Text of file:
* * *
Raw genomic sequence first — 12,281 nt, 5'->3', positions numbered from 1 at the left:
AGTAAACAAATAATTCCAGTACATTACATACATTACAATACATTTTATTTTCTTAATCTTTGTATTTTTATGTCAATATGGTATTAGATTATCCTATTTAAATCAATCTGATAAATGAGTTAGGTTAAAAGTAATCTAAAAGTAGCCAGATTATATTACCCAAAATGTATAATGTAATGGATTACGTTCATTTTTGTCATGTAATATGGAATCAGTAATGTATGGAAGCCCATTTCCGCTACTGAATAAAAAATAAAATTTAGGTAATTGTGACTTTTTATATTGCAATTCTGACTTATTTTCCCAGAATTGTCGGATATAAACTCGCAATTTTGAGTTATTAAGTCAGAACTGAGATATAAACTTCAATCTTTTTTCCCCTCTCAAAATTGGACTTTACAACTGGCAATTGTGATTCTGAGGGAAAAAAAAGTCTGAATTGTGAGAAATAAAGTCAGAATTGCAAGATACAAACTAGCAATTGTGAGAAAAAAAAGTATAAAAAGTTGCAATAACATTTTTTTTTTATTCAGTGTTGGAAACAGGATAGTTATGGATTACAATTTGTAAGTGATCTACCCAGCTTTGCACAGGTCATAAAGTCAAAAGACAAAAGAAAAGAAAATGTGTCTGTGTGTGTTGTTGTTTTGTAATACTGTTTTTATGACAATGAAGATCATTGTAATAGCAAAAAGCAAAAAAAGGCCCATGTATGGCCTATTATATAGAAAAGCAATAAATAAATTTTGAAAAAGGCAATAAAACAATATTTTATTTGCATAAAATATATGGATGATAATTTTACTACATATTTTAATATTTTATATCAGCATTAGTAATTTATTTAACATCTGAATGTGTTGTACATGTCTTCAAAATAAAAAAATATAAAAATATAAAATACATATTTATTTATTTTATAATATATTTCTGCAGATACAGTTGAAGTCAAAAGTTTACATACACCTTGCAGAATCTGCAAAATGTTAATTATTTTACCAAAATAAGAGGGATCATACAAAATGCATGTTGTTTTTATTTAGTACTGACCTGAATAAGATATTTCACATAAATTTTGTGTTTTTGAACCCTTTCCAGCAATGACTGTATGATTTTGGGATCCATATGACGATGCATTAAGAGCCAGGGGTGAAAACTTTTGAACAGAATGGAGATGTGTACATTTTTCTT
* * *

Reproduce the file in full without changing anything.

Raw genomic sequence first — 12,281 nt, 5'->3', positions numbered from 1 at the left:
AGTAAACAAATAATTCCAGTACATTACATACATTACAATACATTTTATTTTCTTAATCTTTGTATTTTTATGTCAATATGGTATTAGATTATCCTATTTAAATCAATCTGATAAATGAGTTAGGTTAAAAGTAATCTAAAAGTAGCCAGATTATATTACCCAAAATGTATAATGTAATGGATTACGTTCATTTTTGTCATGTAATATGGAATCAGTAATGTATGGAAGCCCATTTCCGCTACTGAATAAAAAATAAAATTTAGGTAATTGTGACTTTTTATATTGCAATTCTGACTTATTTTCCCAGAATTGTCGGATATAAACTCGCAATTTTGAGTTATTAAGTCAGAACTGAGATATAAACTTCAATCTTTTTTCCCCTCTCAAAATTGGACTTTACAACTGGCAATTGTGATTCTGAGGGAAAAAAAAGTCTGAATTGTGAGAAATAAAGTCAGAATTGCAAGATACAAACTAGCAATTGTGAGAAAAAAAAGTATAAAAAGTTGCAATAACATTTTTTTTTTATTCAGTGTTGGAAACAGGATAGTTATGGATTACAATTTGTAAGTGATCTACCCAGCTTTGCACAGGTCATAAAGTCAAAAGACAAAAGAAAAGAAAATGTGTCTGTGTGTGTTGTTGTTTTGTAATACTGTTTTTATGACAATGAAGATCATTGTAATAGCAAAAAGCAAAAAAAGGCCCATGTATGGCCTATTATATAGAAAAGCAATAAATAAATTTTGAAAAAGGCAATAAAACAATATTTTATTTGCATAAAATATATGGATGATAATTTTACTACATATTTTAATATTTTATATCAGCATTAGTAATTTATTTAACATCTGAATGTGTTGTACATGTCTTCAAAATAAAAAAATATAAAAATATAAAATACATATTTATTTATTTTATAATATATTTCTGCAGATACAGTTGAAGTCAAAAGTTTACATACACCTTGCAGAATCTGCAAAATGTTAATTATTTTACCAAAATAAGAGGGATCATACAAAATGCATGTTGTTTTTATTTAGTACTGACCTGAATAAGATATTTCACATAAATTTTGTGTTTTTGAACCCTTTCCAGCAATGACTGTATGATTTTGGGATCCATATGACGATGCATTAAGAGCCAGGGGTGAAAACTTTTGAACAGAATGGAGATGTGTACATTTTTCTT